There is no guarantee at this stage that the proposed bill, registered last week (February 14), will be put on the parliamentary agenda, but Socialist MPs are asking to discuss it during a "cross-party week" in May or June.

Aurore Bergé, leader of President Emmanuel Macron’s Renaissance party in parliament, recently spoke out in favour of reform.

Le Monde reports that on February 1 she told a conference organised by the Fondation Abbé Pierre, which works to give disadvantaged people access to decent housing, that “it is not normal to have a tax system that favours renting out one's flat for tourism”.

Drought damage prevention will cost less than repairing properties, report advises

A report on how drought damage can be financed in future has called for more investment in ways to prevent properties getting cracks in the first place.

More than 10 million homes in France are currently at risk of structural damage from soil contracting during prolonged periods of dry weather and then swelling with rainfall (a phenomenon known in French as retrait-gonflement des argiles, or RGA), according to the Bureau of Geological and Mining Research.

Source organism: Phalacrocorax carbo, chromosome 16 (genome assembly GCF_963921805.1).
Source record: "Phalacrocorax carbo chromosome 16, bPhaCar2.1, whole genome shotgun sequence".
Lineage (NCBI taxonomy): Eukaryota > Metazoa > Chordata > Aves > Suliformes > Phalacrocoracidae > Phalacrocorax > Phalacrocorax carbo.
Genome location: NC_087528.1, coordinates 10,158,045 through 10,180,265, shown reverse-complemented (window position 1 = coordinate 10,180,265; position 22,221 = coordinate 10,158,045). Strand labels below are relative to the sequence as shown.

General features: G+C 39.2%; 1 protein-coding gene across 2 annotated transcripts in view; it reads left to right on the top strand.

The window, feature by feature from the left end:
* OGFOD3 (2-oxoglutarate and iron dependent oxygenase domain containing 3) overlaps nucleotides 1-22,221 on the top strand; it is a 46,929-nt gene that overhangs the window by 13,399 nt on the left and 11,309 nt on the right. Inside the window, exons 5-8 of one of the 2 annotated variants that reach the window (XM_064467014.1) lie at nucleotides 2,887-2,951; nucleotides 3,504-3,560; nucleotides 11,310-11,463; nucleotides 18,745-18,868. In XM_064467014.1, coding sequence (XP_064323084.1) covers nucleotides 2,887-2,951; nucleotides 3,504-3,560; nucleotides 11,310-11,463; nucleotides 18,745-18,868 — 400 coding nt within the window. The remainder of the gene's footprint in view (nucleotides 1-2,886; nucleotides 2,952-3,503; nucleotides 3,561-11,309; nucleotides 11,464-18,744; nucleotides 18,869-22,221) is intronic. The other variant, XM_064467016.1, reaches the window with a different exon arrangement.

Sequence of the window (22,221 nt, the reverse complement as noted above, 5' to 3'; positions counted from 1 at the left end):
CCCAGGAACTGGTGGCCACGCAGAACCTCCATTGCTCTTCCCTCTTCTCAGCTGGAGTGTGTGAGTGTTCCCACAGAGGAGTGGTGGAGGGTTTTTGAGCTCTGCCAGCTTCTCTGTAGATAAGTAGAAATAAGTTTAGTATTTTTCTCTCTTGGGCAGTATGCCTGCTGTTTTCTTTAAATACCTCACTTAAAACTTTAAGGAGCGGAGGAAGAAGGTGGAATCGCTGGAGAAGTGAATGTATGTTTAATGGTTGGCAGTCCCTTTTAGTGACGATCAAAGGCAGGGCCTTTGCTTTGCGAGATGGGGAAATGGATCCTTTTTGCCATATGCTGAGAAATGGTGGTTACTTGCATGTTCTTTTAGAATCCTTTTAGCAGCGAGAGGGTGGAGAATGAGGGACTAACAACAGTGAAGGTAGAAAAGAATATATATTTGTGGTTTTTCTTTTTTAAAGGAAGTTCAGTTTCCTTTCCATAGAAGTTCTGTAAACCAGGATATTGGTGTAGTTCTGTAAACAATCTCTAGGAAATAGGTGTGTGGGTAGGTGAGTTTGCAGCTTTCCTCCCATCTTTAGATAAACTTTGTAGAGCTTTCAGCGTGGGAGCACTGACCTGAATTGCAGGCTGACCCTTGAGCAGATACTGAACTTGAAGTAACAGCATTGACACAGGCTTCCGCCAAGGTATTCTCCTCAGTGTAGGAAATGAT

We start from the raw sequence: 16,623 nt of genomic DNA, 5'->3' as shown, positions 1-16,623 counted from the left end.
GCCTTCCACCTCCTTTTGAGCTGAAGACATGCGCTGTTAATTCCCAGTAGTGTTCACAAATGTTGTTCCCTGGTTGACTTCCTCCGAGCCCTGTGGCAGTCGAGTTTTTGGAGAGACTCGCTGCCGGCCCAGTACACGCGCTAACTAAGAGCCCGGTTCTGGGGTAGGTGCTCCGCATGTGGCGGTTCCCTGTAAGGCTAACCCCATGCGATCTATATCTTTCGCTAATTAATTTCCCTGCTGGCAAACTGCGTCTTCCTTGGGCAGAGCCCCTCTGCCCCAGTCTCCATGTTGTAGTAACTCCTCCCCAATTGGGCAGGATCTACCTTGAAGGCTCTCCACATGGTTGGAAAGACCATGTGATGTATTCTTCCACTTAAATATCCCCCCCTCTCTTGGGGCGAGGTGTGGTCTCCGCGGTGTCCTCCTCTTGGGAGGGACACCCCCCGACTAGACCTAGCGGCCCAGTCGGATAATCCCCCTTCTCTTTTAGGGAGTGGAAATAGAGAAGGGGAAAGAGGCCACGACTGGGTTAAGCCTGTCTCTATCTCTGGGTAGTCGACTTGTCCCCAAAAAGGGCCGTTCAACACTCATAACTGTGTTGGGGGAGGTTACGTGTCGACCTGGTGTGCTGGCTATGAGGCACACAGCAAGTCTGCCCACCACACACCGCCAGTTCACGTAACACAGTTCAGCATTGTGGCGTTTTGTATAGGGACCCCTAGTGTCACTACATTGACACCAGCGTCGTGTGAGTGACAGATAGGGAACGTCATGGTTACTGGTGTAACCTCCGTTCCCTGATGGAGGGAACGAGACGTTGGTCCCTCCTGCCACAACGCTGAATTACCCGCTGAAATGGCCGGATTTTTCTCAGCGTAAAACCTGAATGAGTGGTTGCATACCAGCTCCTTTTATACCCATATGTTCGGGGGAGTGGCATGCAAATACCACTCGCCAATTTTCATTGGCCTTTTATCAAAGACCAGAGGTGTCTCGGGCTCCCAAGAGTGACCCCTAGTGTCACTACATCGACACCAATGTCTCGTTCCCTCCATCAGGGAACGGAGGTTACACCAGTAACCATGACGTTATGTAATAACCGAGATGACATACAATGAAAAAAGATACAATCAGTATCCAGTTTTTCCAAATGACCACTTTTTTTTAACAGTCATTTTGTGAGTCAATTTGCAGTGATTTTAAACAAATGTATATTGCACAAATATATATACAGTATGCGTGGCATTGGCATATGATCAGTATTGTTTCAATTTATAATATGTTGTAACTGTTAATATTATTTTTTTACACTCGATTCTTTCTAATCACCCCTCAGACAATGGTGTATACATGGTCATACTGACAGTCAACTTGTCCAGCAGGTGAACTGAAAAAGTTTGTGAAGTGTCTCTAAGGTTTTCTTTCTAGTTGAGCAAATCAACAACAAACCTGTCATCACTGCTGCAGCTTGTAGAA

Read more: Ten million homes in France risk structural cracks after heatwaves

Homeowners can claim from their insurers for this under the catastrophe naturelle (natural disaster) scheme. However, there are real fears that the increased frequency of droughts in future may mean the scheme will no longer be able to cover pay-outs by 2040, reports Le Figaro.

The insurance industry federation France Assureurs has estimated that drought episodes in France in 2022 alone will likely cost between €1.9 and €2.8billion, a record since the creation of the catastrophe naturelle provision in 1982.

Read more: France’s ‘catastrophe naturelle’ insurance system: how to claim

Time, then, to focus on reducing the incidence of RGA rather than throwing money at repair work, argues a new report by Senator Christine Lavarde, which was examined last week (February 15) by the Finance Committee.

Although techniques already exist, "many of them have not yet fully proved their effectiveness as they have not been deployed on a sufficiently large scale and have not been monitored over a long period of time", the report says.